I walk into the waiting room to greet my client. She is an 8 year old girl, described as highly oppositional and angry.
She is accompanied by her mother, understandably appearing both exhausted and exasperated. As I approach, this young girl’s eyes light up, a smile beams across her face. The joy is contagious and her mum smiles too. Is it my magical abilities as a clinical psychologist to bring instant happiness to children and families in distress? Perhaps…but more likely is that scampering along beside me is my loyal and eager assistant, Tezi, an 18-month old groodle (golden retriever/poodle X) and therapy dog in training.
There has been a great deal of research into the health benefits of spending time with dogs. Science shows that animal assisted therapy can reduce our cortisol (stress hormone) levels and lower blood pressure, while increasing oxytocin (the “feel good” hormone). Dogs in schools have been shown to improve student motivation and engagement, enhance social skills and reduce anxiety. Soldiers with PTSD have benefited from therapeutic relationships with dogs. Heart-warming stories exist of dogs being introduced into prison environments and creating lifechanging bonds with the most “hardened criminals.” In the therapy environment, a dog can help our clients feel calmer, more able to open up about their difficulties, be more engaged in the process and therefore improve outcomes.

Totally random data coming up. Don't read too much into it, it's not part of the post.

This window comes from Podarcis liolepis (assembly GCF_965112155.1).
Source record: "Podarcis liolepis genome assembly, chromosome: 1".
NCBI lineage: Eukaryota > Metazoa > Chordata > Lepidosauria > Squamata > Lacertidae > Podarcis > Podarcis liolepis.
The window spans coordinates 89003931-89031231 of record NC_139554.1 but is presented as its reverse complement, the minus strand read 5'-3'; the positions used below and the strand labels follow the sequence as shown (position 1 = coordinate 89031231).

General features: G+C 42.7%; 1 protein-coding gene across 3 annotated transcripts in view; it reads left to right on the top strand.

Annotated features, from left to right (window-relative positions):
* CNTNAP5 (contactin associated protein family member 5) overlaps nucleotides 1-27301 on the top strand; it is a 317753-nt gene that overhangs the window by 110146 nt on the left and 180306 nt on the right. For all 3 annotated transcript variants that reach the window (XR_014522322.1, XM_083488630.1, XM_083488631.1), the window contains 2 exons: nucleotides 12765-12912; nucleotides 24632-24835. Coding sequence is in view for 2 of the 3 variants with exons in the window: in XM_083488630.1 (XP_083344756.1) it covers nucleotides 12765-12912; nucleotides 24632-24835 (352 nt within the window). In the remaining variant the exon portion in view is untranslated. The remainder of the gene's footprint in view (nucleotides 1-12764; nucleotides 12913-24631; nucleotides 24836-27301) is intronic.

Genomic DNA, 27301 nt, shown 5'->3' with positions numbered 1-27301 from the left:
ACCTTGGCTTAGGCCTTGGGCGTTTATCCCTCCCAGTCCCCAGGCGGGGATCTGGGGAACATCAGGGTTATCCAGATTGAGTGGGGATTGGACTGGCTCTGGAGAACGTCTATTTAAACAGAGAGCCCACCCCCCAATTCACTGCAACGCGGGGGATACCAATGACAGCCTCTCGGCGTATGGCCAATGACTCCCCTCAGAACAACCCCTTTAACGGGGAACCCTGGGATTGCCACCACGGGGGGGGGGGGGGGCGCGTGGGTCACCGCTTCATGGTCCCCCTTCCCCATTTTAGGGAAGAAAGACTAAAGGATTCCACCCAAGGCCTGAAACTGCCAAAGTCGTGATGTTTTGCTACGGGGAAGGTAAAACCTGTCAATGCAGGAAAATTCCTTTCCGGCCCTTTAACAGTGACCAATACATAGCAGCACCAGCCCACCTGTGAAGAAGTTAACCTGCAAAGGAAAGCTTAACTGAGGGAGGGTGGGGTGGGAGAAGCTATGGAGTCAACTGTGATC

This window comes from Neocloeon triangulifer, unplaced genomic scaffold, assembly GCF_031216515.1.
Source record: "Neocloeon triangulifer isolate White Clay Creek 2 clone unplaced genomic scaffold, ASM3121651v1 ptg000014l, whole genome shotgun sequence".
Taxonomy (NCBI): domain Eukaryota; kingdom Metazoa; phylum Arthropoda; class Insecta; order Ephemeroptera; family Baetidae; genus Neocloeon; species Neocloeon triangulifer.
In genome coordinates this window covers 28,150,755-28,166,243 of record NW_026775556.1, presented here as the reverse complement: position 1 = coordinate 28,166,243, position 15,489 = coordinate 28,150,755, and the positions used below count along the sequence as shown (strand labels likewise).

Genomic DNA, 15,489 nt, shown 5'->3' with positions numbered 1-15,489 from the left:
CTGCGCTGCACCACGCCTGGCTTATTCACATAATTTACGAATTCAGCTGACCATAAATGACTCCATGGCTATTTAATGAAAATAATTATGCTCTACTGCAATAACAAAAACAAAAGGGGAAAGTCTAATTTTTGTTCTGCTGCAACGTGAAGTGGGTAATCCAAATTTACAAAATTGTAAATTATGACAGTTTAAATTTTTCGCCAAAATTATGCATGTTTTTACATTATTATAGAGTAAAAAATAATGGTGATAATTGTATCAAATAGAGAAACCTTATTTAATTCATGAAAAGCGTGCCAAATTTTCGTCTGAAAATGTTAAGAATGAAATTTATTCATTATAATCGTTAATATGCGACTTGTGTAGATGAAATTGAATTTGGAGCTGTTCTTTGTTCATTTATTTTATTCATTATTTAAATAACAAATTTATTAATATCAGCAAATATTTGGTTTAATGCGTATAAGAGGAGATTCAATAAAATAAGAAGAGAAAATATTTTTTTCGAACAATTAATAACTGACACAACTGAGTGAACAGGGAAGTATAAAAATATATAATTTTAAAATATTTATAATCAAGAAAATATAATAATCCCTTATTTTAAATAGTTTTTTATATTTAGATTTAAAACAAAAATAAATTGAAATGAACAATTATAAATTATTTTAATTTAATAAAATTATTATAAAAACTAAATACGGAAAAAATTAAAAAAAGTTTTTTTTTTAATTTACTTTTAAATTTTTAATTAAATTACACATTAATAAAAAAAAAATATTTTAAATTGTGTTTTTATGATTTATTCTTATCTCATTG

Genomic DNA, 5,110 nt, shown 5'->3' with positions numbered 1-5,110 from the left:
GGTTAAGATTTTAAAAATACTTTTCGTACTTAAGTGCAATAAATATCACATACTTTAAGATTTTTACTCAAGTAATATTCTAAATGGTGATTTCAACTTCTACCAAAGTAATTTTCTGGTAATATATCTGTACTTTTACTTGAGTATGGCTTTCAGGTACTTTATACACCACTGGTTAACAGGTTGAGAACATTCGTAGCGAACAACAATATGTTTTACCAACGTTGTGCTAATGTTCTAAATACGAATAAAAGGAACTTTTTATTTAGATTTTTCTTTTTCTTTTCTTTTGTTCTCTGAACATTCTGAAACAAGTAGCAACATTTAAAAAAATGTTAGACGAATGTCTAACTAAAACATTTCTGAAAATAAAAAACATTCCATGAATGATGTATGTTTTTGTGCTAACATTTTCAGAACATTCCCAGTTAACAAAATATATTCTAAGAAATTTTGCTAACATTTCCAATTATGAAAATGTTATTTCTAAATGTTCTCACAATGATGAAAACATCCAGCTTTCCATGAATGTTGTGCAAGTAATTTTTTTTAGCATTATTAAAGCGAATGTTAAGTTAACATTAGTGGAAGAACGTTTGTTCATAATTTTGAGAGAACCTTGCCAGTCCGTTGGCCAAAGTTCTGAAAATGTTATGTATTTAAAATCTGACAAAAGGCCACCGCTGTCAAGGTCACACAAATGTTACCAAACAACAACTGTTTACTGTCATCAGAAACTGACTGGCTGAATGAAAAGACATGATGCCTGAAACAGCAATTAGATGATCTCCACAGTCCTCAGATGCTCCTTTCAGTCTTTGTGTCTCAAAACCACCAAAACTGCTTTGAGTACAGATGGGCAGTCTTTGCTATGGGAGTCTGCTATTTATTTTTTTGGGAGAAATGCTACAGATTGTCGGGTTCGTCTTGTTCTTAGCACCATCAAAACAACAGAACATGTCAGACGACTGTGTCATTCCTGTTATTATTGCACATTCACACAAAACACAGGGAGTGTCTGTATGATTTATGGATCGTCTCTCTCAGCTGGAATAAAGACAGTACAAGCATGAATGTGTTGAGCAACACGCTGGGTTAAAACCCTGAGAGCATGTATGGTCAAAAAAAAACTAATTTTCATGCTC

How can dogs manage to achieve all this? I believe that, quite simply, dogs do not judge. The relationship is not complicated by subtle social nuances, words, or expectations. Perhaps in today’s fast paced, social media-obsessed, image-based society, that is just what we need! Unconditional positive regard, we psychologists call it, but our canine friends do this quite instinctively.
Animal assisted therapy certainly seems to be gaining momentum in Australia. I am aware of at least two Adelaide hospitals who are regularly bringing in therapy dogs to improve patient wellbeing in certain areas of clinical care such as eating disorders and oncology. Unley Council recently sponsored several dogs to undergo specialised training to enable chosen dogs and handlers to provide emotional support to various aged care facilities.
And if dogs are not your thing, emotional support animals can include any domesticated animal that meet certain criteria. Overseas, they have been known to include mini pigs, ferrets, and rats.
At ThinkWise, I think we will stick with Tezi, the groodle, for the meantime!
[Written by Dr Donna Hosford for ThinkWise]